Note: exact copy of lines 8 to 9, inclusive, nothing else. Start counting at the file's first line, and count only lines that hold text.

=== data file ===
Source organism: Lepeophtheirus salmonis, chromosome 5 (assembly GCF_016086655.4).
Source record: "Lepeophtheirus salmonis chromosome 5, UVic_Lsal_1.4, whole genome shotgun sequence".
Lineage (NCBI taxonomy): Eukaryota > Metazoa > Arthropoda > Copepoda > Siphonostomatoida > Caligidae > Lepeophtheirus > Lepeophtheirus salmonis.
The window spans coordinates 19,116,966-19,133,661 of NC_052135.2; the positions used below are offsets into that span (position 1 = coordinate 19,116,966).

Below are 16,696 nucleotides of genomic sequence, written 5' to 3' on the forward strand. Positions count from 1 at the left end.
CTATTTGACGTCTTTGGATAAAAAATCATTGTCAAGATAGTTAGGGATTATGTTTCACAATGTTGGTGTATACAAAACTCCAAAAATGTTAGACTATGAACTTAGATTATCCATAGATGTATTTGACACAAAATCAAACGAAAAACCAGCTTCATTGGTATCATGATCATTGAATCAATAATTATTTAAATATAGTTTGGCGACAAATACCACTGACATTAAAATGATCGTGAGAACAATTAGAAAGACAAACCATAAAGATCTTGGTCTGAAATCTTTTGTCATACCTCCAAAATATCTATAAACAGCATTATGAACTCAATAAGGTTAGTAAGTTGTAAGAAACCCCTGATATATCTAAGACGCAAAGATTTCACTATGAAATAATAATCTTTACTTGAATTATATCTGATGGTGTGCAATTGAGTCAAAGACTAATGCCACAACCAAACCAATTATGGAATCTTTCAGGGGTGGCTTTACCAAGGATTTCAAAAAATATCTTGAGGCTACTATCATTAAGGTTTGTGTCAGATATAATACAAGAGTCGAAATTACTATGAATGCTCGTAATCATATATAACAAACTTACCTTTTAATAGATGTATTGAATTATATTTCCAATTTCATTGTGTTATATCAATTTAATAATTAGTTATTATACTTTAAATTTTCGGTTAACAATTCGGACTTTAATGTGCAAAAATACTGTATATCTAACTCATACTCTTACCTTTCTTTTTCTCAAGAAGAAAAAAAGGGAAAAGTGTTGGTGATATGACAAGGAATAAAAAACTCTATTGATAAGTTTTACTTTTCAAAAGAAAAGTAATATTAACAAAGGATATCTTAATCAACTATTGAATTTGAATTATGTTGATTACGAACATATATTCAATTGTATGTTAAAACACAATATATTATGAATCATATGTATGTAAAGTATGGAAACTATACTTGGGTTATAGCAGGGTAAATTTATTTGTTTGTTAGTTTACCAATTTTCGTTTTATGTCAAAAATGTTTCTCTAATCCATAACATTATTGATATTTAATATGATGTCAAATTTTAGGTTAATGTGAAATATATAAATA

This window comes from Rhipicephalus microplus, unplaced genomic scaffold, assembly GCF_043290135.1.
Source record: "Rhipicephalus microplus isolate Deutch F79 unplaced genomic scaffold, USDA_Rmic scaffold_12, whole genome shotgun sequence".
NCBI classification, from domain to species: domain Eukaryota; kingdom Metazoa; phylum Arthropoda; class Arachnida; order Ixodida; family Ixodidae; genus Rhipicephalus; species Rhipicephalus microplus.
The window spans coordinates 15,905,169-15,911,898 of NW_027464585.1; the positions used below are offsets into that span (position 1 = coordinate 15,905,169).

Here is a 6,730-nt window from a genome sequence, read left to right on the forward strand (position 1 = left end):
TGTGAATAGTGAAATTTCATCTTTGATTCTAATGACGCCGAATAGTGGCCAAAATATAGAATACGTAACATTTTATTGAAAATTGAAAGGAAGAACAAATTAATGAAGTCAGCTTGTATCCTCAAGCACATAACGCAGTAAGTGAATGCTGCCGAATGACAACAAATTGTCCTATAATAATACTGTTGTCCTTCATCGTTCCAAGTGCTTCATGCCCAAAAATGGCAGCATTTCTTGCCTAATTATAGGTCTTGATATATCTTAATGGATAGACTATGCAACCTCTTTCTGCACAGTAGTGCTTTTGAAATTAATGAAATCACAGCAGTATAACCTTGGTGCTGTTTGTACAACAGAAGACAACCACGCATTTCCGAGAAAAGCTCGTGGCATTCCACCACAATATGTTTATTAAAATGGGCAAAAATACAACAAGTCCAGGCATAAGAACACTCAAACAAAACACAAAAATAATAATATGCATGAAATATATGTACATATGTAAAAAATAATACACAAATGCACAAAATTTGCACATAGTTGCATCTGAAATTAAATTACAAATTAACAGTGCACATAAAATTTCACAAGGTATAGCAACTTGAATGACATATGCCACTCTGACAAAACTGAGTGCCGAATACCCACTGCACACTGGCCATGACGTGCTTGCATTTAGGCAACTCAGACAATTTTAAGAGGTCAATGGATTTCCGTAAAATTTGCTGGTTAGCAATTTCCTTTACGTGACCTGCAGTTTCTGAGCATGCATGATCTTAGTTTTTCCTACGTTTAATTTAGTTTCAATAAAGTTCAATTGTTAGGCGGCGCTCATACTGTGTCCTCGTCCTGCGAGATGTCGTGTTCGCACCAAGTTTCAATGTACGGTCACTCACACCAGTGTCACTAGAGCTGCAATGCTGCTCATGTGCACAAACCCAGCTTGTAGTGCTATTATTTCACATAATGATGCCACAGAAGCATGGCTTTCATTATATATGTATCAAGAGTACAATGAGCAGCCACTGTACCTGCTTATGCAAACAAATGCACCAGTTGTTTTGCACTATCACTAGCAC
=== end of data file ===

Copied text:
Source record: "Rhipicephalus microplus isolate Deutch F79 unplaced genomic scaffold, USDA_Rmic scaffold_12, whole genome shotgun sequence".
NCBI classification, from domain to species: domain Eukaryota; kingdom Metazoa; phylum Arthropoda; class Arachnida; order Ixodida; family Ixodidae; genus Rhipicephalus; species Rhipicephalus microplus.